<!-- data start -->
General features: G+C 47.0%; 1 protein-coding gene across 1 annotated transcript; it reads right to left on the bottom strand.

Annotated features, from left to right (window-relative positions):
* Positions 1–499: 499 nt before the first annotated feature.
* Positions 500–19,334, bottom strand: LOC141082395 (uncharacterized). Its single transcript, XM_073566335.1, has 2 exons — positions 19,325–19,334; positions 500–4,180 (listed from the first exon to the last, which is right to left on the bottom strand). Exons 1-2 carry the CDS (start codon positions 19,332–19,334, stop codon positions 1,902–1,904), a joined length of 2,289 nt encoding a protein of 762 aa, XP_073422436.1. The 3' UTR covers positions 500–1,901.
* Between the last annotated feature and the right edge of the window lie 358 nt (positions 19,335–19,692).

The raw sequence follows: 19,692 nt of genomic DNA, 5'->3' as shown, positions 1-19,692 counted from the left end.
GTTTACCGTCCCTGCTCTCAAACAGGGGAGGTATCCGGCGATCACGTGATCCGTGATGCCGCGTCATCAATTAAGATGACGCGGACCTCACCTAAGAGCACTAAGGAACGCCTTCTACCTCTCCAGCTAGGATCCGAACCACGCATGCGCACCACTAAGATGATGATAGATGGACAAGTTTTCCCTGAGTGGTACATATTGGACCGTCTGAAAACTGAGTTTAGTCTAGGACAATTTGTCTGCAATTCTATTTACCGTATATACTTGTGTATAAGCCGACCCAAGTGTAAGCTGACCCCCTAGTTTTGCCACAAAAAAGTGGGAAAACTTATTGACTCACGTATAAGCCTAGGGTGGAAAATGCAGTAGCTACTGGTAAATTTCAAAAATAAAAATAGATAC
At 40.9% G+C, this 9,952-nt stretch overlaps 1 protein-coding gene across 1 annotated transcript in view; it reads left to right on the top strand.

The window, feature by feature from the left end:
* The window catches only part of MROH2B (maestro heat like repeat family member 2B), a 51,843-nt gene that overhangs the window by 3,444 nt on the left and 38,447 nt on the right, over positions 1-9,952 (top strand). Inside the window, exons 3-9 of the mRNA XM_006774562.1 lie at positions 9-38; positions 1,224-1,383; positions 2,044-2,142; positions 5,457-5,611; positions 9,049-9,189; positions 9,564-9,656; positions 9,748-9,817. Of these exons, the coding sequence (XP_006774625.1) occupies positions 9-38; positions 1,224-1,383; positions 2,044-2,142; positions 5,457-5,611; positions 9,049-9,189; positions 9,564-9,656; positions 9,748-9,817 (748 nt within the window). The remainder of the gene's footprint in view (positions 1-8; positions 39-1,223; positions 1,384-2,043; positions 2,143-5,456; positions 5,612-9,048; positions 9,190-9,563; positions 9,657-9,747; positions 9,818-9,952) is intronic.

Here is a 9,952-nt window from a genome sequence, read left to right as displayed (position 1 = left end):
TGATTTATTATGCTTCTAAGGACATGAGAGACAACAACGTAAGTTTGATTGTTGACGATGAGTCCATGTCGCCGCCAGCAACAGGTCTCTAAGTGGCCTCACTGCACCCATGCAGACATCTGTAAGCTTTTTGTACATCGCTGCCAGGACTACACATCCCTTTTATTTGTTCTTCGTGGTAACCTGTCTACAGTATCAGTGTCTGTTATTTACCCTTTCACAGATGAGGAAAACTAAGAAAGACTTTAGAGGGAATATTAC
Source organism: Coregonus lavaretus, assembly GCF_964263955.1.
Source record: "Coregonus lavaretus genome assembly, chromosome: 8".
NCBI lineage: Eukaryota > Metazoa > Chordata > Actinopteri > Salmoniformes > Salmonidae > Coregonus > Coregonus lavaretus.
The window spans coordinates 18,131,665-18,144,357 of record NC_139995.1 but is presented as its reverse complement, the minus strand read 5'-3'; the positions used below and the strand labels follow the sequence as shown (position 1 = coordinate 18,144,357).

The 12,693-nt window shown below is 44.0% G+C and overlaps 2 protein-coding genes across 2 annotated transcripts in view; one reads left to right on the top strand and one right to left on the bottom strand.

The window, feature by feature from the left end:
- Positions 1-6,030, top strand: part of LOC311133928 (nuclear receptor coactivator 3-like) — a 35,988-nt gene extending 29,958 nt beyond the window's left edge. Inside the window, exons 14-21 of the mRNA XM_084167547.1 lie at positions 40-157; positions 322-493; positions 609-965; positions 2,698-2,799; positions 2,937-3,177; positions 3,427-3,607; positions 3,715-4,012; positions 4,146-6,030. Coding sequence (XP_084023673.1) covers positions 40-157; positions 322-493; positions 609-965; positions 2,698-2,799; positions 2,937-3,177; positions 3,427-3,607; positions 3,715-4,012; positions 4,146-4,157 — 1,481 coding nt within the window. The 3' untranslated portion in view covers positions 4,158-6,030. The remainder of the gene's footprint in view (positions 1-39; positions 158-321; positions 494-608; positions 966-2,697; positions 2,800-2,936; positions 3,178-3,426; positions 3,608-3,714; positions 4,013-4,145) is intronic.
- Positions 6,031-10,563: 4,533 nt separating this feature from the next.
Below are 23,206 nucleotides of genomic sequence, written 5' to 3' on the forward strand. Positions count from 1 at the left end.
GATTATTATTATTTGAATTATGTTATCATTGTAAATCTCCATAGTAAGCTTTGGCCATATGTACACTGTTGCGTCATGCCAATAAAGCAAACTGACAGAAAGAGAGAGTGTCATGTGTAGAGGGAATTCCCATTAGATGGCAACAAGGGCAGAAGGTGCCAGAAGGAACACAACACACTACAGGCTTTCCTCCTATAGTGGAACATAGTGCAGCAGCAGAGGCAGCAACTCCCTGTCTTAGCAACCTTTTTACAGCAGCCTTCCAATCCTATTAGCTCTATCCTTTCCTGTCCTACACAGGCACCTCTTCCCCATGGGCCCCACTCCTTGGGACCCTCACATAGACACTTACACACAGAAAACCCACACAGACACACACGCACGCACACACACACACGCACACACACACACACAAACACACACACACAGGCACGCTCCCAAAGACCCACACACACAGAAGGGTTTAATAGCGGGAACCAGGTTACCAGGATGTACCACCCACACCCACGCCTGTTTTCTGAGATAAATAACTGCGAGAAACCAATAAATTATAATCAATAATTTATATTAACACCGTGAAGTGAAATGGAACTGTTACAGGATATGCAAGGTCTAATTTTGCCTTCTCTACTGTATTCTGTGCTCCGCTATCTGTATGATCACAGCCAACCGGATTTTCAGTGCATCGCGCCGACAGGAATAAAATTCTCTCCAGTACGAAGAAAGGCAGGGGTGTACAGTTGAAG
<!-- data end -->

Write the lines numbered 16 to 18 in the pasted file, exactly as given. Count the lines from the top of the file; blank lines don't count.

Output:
The window spans coordinates 18,131,665-18,144,357 of record NC_139995.1 but is presented as its reverse complement, the minus strand read 5'-3'; the positions used below and the strand labels follow the sequence as shown (position 1 = coordinate 18,144,357).

The 12,693-nt window shown below is 44.0% G+C and overlaps 2 protein-coding genes across 2 annotated transcripts in view; one reads left to right on the top strand and one right to left on the bottom strand.

The window, feature by feature from the left end: